Among the thousands of Bible verses and Mo Letter quotes that I committed to memory over the years, my friend's words dredged up this poem that I must have memorized while still in my teens.
By Charles D. Meigs

Lord help me live from day to day
In such a self-forgetful way
That even when I kneel to pray 
My prayer shall be for – Others.

Help me in all the work I do
To ever be sincere and true
And know that all I do for you
Must needs be done for – Others.

Let “Self” be crucified and slain
And buried deep; and all in vain
May efforts be to rise again
Unless to live for – Others.

And when my work on earth is done
And my new work in heaven’s begun
May I forget the crown I’ve won
While thinking still of – Others.

Others, Lord, yes others
Let this my motto be
Help me to live for others
That I may live like Thee.

(found at:

This attitude became a part of me and naturally carried on after leaving the cult - even more so then, because I was facing the horrible reality of having given my children a crap childhood. The guilt. The burning desire to make things right. I wanted to do my utmost to help them, although I was clearly spread too thin. I'm afraid it was too little, too late for the older ones; the jury is still out on how the younger ones will fare.

This "normal" behavior for me is further COG residue that I have only just now become aware of.

Saturday, January 2, 2016

Stunted Maturation

Joining a cult, or making any serious life-decisions, at age 16 is a bad idea. Age sixteen is just at the end of the pruning stage of the brain, where “ineffective or weak brain connections are pruned in much the same way a gardener would prune a tree or bush.”* This is done in order to prepare the brain for adult maturity and growth, but this development will not be completed for another 5-9 years. So a 16-year-old possesses a brain that is stuck in the middle world of no longer a child/not yet an adult.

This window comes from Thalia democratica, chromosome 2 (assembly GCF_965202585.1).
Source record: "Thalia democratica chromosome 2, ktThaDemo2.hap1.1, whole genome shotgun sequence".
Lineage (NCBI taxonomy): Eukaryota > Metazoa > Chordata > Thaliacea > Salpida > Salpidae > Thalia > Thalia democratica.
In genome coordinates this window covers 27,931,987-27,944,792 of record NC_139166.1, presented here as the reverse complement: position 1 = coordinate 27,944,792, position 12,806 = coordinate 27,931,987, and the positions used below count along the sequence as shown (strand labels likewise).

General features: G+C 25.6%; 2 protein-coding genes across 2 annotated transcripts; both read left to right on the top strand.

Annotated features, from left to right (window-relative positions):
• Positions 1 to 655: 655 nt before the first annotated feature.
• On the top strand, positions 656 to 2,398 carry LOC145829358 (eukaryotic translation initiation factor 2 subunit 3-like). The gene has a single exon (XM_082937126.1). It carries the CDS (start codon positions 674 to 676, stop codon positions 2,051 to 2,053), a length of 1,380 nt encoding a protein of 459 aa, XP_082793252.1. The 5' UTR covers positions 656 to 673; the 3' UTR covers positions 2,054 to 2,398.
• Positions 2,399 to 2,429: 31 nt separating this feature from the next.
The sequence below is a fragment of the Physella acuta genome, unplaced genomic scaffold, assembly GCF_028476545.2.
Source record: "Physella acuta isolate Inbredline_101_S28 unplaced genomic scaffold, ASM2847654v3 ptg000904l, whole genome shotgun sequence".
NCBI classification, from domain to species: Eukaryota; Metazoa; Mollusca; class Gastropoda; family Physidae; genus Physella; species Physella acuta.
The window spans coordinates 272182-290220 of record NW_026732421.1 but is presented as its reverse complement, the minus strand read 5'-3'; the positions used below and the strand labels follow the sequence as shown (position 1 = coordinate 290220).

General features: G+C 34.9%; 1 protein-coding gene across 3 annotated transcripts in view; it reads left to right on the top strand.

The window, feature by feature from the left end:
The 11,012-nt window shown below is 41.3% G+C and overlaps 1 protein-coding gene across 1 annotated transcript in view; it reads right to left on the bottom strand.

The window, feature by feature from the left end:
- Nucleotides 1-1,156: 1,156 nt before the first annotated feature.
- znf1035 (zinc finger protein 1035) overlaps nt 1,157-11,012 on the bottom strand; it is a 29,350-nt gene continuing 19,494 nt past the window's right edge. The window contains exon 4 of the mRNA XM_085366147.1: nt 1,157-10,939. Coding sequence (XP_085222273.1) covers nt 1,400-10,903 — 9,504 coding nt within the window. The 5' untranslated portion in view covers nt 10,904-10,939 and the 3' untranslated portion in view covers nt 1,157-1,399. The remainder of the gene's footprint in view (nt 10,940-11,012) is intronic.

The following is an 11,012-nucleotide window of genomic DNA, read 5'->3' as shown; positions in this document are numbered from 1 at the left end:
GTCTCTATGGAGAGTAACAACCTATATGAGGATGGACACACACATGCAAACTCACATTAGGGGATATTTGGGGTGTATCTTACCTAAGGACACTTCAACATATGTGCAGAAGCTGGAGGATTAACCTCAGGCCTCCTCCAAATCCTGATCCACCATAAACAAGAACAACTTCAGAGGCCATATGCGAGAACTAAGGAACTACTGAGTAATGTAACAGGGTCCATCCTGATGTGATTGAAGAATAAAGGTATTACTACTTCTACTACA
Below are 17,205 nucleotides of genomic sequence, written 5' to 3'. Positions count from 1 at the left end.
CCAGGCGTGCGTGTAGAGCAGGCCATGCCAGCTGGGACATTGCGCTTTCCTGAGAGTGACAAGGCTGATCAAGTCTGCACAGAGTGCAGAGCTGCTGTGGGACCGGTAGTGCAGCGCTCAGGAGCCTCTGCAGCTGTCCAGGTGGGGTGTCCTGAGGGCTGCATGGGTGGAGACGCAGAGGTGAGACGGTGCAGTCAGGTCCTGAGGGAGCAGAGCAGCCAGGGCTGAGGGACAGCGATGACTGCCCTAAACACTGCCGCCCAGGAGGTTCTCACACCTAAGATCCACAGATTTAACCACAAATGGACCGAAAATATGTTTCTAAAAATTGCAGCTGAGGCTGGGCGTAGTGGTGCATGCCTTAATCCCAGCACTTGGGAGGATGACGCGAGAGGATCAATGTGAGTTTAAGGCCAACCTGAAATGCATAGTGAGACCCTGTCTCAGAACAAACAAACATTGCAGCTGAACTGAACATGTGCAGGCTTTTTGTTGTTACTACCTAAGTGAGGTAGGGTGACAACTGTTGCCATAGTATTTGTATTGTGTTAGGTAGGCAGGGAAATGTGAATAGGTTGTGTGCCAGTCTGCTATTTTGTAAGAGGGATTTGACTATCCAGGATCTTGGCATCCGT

During this misfit time, emotions and hormones rage. Mood swings and irresponsible actions wreak havoc. 

Take this immature psyche, paint on a smile, add a touch of sparkle to the eyes, and finally paste on an overall fa├žade of COG characteristics: zeal, "happiness," "faith," "love for the lost," lack of concern for the future on earth, only concern for "heavenly rewards" - all the pious catch-phrases that were the staple of the cult members' days.  

Fill that life with busyness from morning till night, driven by the self-important urgency of the cause and kept on by dread of the guilt felt when not "giving one's all." Bounce that life around from "serving" under one leader to another. Give constant reminders that she must be "like a child" to serve the Lord in the COG. "You gotta be a baby to go to heaven..." (as their theme-song went.)

When hardships came, depending on the severity, solace was found in prayer, in "looking for the good," or in escape by moving to another country or city. ("God never closes a door without opening a window.") No need to deal with harsh realities, just smooth them over and "keep on keeping on."

Then, add year upon year upon year. 

The result? An adult, who, in spite of living on this earth more than 50 years, is utterly lacking in real-world maturity, normal mental and psychological growth having been stunted for those years of deluded life in the bubble of the cult. 

That would be me.

* Alison Gopnik, Professor of Child Development at UC Berkeley.